Though I found Trump’s acceptance speech underwhelming, it was nonetheless probably one of the best “serious” speeches he ever gave. So naturally, he spent the next day talking about Ted Cruz’s father and JFK. It’s almost as though he resents the teleprompter so much that he has to “get his revenge” afterwards. Which is fine for me, since I want to keep as much of the intransigents as intransigent as possible. Also, he said that he might start a SuperPAC to get revenge on Cruz and Kasich.
Some people have wondered, or at least mock-wondered, precisely why it is that despite being in a general election with an uphill climb, that he keeps going after party members whose help he actually needs. Kasich’s lack of support, for example, is tying up resources in a state that he needs. So many people predicted that once he had the nomination he would normalize and moderate, but it just hasn’t happened. They predicted he would become a more traditional Republican candidate, but that hasn’t happened, either. He knocks Cruz and tries to befriend Bernie Sanders. He and the RNC attack the Democratic Vice Presidential nominee for being too moderate.
What’s going on?
There are several interrelated issues here. But the most surprising is the continued attacks on Cruz, Kasich, and company. There have been a number of theories put forward.
- He’s secretly a Clinton plant out to destroy the Republican Party. “Trump as a Clinton plant” has had currency among some on the right for some time now. People still ask the question “If he was a Clinton plant, what would he do differently?” But for the most part, the key “proof” of this theory (his tendency to blow up whenever Hillary Clinton gets bad publicity) has a more credible alternative explanation: He hates anyone but him getting attention, even if it’s his rival getting negative attention.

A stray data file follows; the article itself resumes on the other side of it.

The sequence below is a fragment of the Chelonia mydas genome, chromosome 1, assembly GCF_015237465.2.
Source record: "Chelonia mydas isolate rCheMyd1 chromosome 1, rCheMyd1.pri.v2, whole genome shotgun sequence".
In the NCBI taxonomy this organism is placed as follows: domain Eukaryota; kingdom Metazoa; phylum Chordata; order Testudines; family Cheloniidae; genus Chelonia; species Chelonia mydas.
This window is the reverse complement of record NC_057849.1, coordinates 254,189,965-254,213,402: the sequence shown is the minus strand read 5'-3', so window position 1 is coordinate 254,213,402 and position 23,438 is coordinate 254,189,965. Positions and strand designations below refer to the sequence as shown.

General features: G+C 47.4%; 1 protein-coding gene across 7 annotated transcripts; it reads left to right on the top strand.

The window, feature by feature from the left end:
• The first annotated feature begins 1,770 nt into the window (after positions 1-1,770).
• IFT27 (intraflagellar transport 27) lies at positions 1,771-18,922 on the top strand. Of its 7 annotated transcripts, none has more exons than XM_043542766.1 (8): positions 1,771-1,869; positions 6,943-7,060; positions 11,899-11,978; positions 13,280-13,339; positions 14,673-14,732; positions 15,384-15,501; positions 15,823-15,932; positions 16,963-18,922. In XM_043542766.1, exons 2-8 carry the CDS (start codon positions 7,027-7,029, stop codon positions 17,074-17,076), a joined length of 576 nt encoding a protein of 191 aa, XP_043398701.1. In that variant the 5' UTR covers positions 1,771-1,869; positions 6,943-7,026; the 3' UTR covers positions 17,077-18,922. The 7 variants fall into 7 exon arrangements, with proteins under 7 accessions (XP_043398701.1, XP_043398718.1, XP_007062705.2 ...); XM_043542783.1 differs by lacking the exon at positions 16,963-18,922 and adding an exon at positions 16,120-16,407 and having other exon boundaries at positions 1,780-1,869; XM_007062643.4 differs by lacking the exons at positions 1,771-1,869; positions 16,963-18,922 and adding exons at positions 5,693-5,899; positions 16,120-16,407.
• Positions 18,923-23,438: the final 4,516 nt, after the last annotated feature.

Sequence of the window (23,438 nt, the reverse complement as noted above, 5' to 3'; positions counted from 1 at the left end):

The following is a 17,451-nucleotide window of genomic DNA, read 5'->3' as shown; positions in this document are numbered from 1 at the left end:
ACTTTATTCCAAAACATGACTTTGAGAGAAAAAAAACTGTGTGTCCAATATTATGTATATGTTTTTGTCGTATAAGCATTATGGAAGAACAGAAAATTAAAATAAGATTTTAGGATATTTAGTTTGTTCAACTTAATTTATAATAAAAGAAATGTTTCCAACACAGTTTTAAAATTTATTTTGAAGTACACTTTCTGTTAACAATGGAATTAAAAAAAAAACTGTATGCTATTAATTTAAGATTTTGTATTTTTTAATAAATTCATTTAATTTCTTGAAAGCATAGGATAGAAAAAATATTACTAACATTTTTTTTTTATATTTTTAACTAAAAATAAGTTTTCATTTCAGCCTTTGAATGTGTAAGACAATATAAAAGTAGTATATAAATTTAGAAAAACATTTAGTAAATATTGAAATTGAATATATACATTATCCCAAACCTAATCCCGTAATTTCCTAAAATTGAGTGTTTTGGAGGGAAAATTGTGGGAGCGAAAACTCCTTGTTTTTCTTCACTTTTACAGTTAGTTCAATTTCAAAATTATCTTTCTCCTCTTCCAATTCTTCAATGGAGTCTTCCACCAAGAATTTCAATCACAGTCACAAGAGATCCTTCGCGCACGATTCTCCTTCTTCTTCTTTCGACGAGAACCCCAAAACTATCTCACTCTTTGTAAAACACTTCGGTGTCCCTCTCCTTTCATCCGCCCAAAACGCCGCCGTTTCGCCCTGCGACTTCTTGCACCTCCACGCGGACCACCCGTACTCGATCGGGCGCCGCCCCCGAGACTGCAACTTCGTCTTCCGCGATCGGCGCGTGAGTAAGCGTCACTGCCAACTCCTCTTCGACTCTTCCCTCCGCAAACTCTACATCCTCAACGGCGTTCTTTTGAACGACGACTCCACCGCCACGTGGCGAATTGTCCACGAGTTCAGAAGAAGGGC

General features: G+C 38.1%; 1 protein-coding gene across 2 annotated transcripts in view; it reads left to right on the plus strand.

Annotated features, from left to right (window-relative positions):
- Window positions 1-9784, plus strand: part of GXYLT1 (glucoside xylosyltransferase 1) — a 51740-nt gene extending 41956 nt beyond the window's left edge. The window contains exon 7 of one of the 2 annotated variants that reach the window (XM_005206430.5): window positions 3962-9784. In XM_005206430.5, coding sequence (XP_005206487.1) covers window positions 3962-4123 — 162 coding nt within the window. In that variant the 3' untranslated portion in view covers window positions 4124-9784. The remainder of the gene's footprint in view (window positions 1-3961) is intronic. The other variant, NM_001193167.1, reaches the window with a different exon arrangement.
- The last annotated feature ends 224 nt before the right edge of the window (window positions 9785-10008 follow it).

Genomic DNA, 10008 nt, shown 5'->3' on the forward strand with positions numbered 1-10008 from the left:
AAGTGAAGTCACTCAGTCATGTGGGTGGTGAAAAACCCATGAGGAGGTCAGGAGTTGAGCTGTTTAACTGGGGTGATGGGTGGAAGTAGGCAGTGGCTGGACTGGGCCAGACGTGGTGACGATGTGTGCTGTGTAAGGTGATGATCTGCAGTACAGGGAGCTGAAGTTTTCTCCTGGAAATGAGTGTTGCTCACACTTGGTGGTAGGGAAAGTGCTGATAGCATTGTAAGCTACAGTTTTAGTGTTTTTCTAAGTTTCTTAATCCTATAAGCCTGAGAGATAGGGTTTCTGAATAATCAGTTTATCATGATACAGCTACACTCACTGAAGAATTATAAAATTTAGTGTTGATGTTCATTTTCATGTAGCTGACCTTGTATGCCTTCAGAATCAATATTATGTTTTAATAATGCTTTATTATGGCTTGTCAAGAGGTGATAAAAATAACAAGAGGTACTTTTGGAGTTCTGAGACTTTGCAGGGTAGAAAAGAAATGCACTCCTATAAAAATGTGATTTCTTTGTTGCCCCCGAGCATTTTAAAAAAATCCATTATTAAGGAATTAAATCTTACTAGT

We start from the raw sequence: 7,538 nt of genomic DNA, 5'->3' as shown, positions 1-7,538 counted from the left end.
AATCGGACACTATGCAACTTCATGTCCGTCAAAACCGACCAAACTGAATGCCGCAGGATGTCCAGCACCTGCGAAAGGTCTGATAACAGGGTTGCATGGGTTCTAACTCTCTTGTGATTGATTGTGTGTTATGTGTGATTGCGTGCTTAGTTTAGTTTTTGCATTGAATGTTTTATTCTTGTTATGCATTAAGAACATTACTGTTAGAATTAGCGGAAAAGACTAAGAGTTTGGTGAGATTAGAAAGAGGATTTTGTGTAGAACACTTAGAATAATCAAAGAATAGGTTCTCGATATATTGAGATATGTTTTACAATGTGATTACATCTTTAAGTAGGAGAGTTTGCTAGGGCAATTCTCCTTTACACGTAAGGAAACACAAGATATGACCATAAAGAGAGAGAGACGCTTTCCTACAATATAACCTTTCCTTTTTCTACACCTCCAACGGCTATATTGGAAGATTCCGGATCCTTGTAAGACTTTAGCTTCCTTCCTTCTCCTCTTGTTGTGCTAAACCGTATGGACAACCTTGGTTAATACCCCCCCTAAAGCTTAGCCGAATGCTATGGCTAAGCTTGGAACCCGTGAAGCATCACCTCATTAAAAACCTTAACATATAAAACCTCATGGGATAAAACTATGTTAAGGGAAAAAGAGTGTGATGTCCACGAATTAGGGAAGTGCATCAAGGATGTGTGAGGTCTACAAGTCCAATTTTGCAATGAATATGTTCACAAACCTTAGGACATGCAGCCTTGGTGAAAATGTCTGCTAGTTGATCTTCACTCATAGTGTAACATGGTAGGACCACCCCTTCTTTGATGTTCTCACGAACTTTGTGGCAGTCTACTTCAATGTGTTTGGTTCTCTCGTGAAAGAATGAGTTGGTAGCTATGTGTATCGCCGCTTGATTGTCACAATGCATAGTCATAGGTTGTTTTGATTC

He’s just super-duper petty. Well, I think there is some truth to this. But this only gets us part of the way there. It’s not like Clinton is being nice to him. And yet he spends remarkably little time on her.
- It’s a matter of principle. He knows Hillary Clinton will go after him, but people like Cruz shouldn’t because they’re on the same team. This might make sense, except that Donald Trump isn’t a team player. You get what you give. I’m sure he sees it this way, but it is not an argument that especially works.
- It’s tactical: Before he can charge forward, he needs a secure flank. There was an argument for this up until recently, but it’s become sort of clear that he’s not going to have a secure flank. So if he’s committing to getting everyone in line behind him, he’ll be doing that until November.